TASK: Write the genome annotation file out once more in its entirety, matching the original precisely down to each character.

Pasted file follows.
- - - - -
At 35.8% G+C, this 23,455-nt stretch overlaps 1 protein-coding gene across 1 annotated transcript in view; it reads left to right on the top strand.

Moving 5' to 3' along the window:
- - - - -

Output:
At 35.8% G+C, this 23,455-nt stretch overlaps 1 protein-coding gene across 1 annotated transcript in view; it reads left to right on the top strand.

Moving 5' to 3' along the window: